Forerunners also picked up on other coexisting themes within your works, including the play between personal and political, relationships and power, Strongholds focuses on a romantic couple, The Gay Critic examines the close friendships of working class men in China and the earlier Counting Blessings looks at you and your fathers relationship; both personal and professional as you are both practicing artists. Subjecting the construct of relationships to so much scrutiny are you interested in how these plays of power and interpersonal relations work or perhaps, are you exploring where and how to position yourself within these contexts? Or both, or none!

I am interested in a kind of commitment towards complexity that is uncompromising. This perhaps suggests that firstly the relationships within and between interpersonal complexity and political narratives require illustrations that do not create alternative power structures that abuse and oppress others. So it also suggests any outcome towards complicity, innocence or guilt is invalid, as the commitment is also towards a constant reflection that is not based on algorithms of flow. I think of this space where reflectiveness is constant as functional and participatory, it could create collective consciousness towards the urgencies we feel, which derives from emotions of fear, and having experienced been subjected to abuse, oppression, ridicule and other forms of power and violence. But these are ideals I currently subscribe to, the works do not only deal with these subjects, they are also exploring the cinematic space, the durational space and the language invested in them. It is a practice in itself, the whole process of making films, and that is where I'd like to focus more on these days, I'm inclined to look at the system of making works as well.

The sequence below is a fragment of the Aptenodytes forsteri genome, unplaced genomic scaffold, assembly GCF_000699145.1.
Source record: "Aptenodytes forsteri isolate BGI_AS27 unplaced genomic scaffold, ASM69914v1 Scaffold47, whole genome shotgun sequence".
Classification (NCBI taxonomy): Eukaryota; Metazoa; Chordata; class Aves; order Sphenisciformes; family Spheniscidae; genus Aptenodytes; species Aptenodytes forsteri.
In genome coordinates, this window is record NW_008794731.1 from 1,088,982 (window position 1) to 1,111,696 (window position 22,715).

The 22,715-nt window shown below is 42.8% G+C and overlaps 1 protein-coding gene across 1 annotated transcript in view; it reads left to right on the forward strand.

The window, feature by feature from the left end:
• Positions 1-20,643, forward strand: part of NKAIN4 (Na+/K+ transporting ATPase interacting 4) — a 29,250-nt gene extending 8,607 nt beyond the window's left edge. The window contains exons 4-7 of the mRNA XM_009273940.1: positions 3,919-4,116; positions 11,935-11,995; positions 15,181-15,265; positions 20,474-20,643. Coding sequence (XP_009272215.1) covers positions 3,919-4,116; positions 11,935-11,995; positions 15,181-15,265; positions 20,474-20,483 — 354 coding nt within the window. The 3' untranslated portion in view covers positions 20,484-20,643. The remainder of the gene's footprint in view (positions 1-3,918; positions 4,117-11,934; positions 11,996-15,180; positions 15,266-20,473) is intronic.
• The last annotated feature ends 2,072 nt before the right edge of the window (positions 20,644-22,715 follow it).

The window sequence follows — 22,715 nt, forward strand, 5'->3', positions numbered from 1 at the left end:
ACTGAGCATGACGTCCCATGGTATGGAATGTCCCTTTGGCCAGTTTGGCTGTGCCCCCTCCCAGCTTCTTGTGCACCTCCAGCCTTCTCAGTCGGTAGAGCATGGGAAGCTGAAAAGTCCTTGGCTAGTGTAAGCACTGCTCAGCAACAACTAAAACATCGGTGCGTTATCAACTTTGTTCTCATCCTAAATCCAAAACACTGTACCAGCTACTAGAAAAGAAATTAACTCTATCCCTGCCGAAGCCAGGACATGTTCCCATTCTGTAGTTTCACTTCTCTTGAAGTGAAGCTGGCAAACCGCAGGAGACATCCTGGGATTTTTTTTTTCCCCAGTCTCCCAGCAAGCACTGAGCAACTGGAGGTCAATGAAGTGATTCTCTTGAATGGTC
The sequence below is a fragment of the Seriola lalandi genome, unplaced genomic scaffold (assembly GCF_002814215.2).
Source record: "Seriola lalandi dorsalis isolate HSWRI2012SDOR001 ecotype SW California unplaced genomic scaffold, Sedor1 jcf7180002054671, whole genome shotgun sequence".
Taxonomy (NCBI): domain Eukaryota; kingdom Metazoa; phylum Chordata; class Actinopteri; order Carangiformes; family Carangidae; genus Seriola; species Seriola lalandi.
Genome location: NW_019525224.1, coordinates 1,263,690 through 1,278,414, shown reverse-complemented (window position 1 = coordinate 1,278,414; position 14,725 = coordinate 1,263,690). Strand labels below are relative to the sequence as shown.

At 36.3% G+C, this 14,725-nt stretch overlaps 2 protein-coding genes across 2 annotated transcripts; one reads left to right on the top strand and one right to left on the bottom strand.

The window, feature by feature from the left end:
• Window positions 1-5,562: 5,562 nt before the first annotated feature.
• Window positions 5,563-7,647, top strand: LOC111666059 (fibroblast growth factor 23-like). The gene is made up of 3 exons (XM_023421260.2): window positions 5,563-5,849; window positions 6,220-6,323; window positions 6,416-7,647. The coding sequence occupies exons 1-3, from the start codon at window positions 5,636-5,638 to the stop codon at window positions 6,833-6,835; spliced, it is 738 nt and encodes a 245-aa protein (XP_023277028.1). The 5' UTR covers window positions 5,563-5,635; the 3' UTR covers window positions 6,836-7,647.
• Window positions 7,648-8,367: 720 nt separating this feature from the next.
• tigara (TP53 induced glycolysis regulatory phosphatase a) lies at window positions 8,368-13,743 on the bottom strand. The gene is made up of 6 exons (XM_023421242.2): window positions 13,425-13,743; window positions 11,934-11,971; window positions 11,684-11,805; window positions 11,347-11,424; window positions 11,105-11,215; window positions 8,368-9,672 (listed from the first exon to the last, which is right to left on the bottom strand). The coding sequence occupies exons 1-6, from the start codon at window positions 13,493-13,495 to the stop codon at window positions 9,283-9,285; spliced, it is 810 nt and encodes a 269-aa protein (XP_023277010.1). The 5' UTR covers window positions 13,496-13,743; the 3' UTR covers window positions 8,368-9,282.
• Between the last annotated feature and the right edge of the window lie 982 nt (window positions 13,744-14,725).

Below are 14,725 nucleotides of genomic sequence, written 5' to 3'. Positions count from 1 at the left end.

BALTIC Centre for Contemporary, Gateshead 2017. Photo: John McKenzie. Copyright BALTIC

One power structure that is omnipresent in the world is religion, a number of your video works take Buddhism as their narrative subject, including Forerunners and the preceding Strongholds, what draws you to interrogate Buddhism in particular?

I’m interested in Buddhism as a dot in the circulation, what lines are drawn from this dot and how are they distributed. I'm not a Buddhist, I'm much more interested in studying Taoism. But in general, I do not believe that any structural system is exempt from social constructs, so I'm particularly suspicious of this exemption, especially when it becomes apparent when religious practice that is fetishized migrates to the locations where it produces more fetish which harbors potential abuse - Buddhism in Europe.

Interesting how you mentioned that the potential abuse cause by fetishising certain powers, as we can also consider this the same for the developing technology, and the increasing human > new media interactive possibilities. This interaction is an element that has recently featured in your own work, including symposium Shoulders of Giants which used digital screen based avatars to speak on the behalf of panellists and the new Provocation of the Nightingale at Baltic; both works highlight the relationship between us and technology as it changes and develops, and also gestural language, the digitisation of human gesture. Is the use of technology something that intrigues, concerns, provokes reaction with you?